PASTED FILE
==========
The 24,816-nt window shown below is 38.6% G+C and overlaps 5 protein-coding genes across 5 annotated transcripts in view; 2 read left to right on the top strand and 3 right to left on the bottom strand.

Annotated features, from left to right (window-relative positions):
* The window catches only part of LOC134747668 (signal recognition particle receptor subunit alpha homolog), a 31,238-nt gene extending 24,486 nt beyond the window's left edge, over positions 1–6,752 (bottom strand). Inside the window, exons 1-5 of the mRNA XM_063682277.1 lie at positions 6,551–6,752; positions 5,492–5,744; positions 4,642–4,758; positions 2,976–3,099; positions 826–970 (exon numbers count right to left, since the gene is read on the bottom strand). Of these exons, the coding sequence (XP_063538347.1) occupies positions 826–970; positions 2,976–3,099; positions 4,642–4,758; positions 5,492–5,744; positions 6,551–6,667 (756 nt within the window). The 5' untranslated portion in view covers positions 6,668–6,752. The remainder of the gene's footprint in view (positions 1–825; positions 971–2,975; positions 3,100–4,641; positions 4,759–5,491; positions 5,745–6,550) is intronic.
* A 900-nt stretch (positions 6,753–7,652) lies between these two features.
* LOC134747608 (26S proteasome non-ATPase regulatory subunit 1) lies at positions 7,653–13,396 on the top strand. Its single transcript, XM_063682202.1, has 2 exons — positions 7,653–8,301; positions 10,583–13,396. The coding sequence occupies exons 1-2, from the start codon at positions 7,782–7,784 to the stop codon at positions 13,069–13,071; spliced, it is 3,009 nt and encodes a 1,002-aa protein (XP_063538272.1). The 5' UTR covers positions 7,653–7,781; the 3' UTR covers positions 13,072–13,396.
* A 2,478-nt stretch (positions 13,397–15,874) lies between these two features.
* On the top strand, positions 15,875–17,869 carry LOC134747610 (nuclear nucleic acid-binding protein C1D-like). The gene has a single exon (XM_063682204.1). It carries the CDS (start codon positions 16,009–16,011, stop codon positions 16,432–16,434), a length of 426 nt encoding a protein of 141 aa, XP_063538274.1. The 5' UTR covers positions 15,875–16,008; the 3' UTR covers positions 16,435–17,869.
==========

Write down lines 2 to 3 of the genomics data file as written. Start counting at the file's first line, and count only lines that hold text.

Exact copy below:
Annotated features, from left to right (window-relative positions):
* The window catches only part of LOC134747668 (signal recognition particle receptor subunit alpha homolog), a 31,238-nt gene extending 24,486 nt beyond the window's left edge, over positions 1–6,752 (bottom strand). Inside the window, exons 1-5 of the mRNA XM_063682277.1 lie at positions 6,551–6,752; positions 5,492–5,744; positions 4,642–4,758; positions 2,976–3,099; positions 826–970 (exon numbers count right to left, since the gene is read on the bottom strand). Of these exons, the coding sequence (XP_063538347.1) occupies positions 826–970; positions 2,976–3,099; positions 4,642–4,758; positions 5,492–5,744; positions 6,551–6,667 (756 nt within the window). The 5' untranslated portion in view covers positions 6,668–6,752. The remainder of the gene's footprint in view (positions 1–825; positions 971–2,975; positions 3,100–4,641; positions 4,759–5,491; positions 5,745–6,550) is intronic.